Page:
Oxidation-reduction (redox) reactions or processes are very much a part of the world that we live in. These processes or reactions range from the burning of fossil fuels to the action of the oxidizing power of sodium hypochlorite, the active ingredient in household bleach. It is very likely that all of us have at one time or another come across atleast a process or feature that is as a result of a redox process. It is very probable that we have seen many examples of corrosion around us such as rust on iron, tarnish on silverware, and the greening on copper or brass surfaces or material. All these changes that we observe on almost day to day basis without thinking of their chemical origin or nature are examples of processes resulting from redox reactions. Most metallic and nonmetallic elementswhich find important uses in modern day world, are obtained from their ores bythe process of oxidation or reduction reactions.All of these examples are some of the consequences of oxidation-reduction reactions. These are basically reactions that involve electron-transfer. Oxidation-reduction analysis has been used over the years as an alternate method of analyzing for materials that have multiple oxidation states. This unit in part, will help us to link what is happening at the submicroscopic level to macroscopic events in electrochemistry that we see.

    List of other compulsory readings

    A text that contains vital information on the Nernst Equation, the significance ofthe equation and analytical applications in quantitative analysis of metal ions in solution (Reading #24)

    A text on “Redox Equilibria in Natural Waters” (Reading #25)

    A text with sub-sections containing sample problems dealing with chemical equilibrium, oxidation-reduction reactions (Reading #13)

    Balancing Redox Equations by Using Half-reactionsBalancing Redox Equations (Reading # 26)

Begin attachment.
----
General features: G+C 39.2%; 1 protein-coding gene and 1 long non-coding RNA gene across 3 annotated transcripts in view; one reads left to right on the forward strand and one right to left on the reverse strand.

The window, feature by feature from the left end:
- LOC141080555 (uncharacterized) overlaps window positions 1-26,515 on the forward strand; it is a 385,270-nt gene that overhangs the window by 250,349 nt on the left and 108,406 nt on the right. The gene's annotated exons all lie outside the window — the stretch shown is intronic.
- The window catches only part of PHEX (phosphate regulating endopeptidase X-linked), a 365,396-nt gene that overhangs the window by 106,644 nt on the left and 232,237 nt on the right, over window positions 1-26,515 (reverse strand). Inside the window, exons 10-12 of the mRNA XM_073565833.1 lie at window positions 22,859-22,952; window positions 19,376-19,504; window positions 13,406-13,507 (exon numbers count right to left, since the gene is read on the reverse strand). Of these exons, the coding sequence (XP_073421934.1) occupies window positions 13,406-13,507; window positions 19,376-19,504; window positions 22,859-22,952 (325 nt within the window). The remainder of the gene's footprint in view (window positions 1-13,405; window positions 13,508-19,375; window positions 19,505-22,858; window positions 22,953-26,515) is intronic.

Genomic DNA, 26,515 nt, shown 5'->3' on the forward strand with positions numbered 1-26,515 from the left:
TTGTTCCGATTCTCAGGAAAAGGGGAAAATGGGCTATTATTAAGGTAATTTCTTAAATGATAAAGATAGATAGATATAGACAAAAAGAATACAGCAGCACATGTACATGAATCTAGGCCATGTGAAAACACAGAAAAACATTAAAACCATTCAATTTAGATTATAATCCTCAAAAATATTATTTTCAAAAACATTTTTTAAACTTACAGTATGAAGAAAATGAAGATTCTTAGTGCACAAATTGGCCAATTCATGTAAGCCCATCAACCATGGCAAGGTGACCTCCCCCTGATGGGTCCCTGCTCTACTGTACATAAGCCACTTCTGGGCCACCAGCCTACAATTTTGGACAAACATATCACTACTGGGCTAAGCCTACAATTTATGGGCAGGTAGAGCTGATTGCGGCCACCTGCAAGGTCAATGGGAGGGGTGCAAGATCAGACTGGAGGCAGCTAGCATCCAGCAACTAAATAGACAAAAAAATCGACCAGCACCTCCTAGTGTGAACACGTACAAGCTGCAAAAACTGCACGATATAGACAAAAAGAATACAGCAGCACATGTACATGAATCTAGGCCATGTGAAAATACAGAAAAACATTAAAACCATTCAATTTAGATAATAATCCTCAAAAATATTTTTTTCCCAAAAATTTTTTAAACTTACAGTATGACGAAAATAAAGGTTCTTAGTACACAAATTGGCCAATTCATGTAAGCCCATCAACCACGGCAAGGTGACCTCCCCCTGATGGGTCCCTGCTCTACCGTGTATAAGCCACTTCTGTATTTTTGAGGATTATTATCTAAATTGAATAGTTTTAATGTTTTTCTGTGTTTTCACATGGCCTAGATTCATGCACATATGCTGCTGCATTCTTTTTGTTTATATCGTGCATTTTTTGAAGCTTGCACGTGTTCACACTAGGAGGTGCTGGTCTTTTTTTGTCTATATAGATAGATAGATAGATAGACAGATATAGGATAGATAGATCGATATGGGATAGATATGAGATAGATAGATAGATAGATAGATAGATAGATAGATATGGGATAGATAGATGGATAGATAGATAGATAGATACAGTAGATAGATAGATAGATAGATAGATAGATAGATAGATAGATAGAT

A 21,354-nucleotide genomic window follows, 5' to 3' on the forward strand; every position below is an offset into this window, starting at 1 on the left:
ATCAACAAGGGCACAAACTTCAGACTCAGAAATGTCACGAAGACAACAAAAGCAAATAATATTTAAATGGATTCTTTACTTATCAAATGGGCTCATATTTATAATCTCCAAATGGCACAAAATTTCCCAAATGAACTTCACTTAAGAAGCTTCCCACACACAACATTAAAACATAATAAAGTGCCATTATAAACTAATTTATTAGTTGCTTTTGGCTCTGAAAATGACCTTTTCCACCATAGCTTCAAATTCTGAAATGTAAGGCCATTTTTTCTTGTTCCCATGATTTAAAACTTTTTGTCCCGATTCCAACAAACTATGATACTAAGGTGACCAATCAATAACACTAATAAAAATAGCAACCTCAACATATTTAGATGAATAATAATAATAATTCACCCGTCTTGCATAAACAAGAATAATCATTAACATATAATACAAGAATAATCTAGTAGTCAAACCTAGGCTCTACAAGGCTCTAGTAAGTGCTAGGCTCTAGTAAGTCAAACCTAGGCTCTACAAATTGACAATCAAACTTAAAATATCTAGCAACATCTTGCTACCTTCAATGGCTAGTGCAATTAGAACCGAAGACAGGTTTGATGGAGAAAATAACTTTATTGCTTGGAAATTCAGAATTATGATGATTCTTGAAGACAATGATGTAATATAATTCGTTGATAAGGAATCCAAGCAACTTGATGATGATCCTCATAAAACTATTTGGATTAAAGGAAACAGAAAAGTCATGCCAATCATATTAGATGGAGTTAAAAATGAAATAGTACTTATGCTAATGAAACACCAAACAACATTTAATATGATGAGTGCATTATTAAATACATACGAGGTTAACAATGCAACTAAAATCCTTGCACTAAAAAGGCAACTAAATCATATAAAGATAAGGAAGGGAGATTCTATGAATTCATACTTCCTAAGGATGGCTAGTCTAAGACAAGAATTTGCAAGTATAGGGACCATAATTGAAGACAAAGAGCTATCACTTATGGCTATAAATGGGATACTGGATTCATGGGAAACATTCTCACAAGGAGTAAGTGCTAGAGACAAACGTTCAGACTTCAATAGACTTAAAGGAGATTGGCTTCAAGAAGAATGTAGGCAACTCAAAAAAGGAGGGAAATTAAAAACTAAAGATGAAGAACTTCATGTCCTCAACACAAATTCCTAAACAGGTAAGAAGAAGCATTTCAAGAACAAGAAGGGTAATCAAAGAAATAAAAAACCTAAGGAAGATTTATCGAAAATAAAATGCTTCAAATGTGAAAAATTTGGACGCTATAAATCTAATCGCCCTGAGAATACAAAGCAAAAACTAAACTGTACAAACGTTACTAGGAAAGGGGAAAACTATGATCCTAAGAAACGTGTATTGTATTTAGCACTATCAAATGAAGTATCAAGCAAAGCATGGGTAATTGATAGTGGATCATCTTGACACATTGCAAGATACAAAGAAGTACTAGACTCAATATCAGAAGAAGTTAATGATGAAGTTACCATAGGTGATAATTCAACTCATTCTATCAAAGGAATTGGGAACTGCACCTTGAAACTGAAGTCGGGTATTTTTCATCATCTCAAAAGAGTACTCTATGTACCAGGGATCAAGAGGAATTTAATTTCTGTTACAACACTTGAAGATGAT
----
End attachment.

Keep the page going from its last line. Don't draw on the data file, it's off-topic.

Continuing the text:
Oxidation NumbersRules for Oxidation Numbers (Reading #27) Reactions in Aqueous solutions (Reading #28)

    Balance redox (Reading #29)

    List of relevant resources

    List of relevant useful links

    http://www.chemguide.co.uk/inorganic...xmenu.html#top

    http://www.chemguide.co.uk/physical/...tions.html#top

    www.voyager.dvc.edu/~Iborowsk...RedoxIndex.htm

    Detailed description of activity #3

    Redox (Reduction – Oxidation) Reactions

    Introduction: Chemical reactions involve the exchange of electrons between two or more atoms or molecules. The species involved, exchange electrons which, leads to a change in the charge of both the atoms of that species. This change in the charges of atoms (change in the atom’s oxidation number) by means ofelectron exchange is defined as a Reduction-Oxidation (Redox) reaction. Che- mists usually use the terms oxidizing and reducing agents to describe the reac- tants in redox reactions. Because oxidation is the process of losing electrons, an oxidizing agent is defined simply as any substance that can cause a loss of electronsinanothersubstanceinachemicalreaction. Thus,anoxidizingagentgains electrons, and its oxidation number (a positive or negative number which represents the oxidation state of an atom as defined below) thereby decreases.Reduction on the other hand, is the process of gaining electrons and therefore areducing agent is a substance that can cause another substance to gain electrons. The reducing agent therefore loses electrons, and its oxidation number thereby increases. Therefore, as a reducing agent reduces the other reagent, it is itself being oxidized. Conversely, as an oxidizing agent oxidizes the other reagent, it is itself being reduced.